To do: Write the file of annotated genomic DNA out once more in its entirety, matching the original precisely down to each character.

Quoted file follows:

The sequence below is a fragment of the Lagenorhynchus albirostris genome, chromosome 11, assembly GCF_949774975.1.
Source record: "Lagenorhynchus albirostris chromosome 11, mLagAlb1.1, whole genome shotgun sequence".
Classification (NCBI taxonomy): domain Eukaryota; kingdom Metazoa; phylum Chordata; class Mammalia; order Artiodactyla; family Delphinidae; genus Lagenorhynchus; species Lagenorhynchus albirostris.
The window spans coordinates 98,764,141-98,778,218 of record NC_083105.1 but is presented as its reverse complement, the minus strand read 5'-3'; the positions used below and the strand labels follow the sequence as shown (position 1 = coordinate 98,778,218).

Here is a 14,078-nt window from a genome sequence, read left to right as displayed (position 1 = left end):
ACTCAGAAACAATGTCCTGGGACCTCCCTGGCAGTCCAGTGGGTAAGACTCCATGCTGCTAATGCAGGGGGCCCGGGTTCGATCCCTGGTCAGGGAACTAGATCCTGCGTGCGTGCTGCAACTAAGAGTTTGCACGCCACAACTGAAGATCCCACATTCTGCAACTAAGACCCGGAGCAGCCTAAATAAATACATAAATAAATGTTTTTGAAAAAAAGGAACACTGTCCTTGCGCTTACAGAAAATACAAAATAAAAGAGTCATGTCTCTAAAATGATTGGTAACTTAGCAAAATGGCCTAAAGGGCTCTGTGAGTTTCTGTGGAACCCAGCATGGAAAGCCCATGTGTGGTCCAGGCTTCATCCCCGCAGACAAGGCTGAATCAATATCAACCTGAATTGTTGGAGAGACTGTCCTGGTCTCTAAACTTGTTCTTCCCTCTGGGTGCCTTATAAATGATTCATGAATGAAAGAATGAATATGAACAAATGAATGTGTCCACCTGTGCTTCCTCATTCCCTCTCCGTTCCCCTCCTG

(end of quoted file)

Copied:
The sequence below is a fragment of the Lagenorhynchus albirostris genome, chromosome 11, assembly GCF_949774975.1.
Source record: "Lagenorhynchus albirostris chromosome 11, mLagAlb1.1, whole genome shotgun sequence".
Classification (NCBI taxonomy): domain Eukaryota; kingdom Metazoa; phylum Chordata; class Mammalia; order Artiodactyla; family Delphinidae; genus Lagenorhynchus; species Lagenorhynchus albirostris.
The window spans coordinates 98,764,141-98,778,218 of record NC_083105.1 but is presented as its reverse complement, the minus strand read 5'-3'; the positions used below and the strand labels follow the sequence as shown (position 1 = coordinate 98,778,218).

Here is a 14,078-nt window from a genome sequence, read left to right as displayed (position 1 = left end):
ACTCAGAAACAATGTCCTGGGACCTCCCTGGCAGTCCAGTGGGTAAGACTCCATGCTGCTAATGCAGGGGGCCCGGGTTCGATCCCTGGTCAGGGAACTAGATCCTGCGTGCGTGCTGCAACTAAGAGTTTGCACGCCACAACTGAAGATCCCACATTCTGCAACTAAGACCCGGAGCAGCCTAAATAAATACATAAATAAATGTTTTTGAAAAAAAGGAACACTGTCCTTGCGCTTACAGAAAATACAAAATAAAAGAGTCATGTCTCTAAAATGATTGGTAACTTAGCAAAATGGCCTAAAGGGCTCTGTGAGTTTCTGTGGAACCCAGCATGGAAAGCCCATGTGTGGTCCAGGCTTCATCCCCGCAGACAAGGCTGAATCAATATCAACCTGAATTGTTGGAGAGACTGTCCTGGTCTCTAAACTTGTTCTTCCCTCTGGGTGCCTTATAAATGATTCATGAATGAAAGAATGAATATGAACAAATGAATGTGTCCACCTGTGCTTCCTCATTCCCTCTCCGTTCCCCTCCTG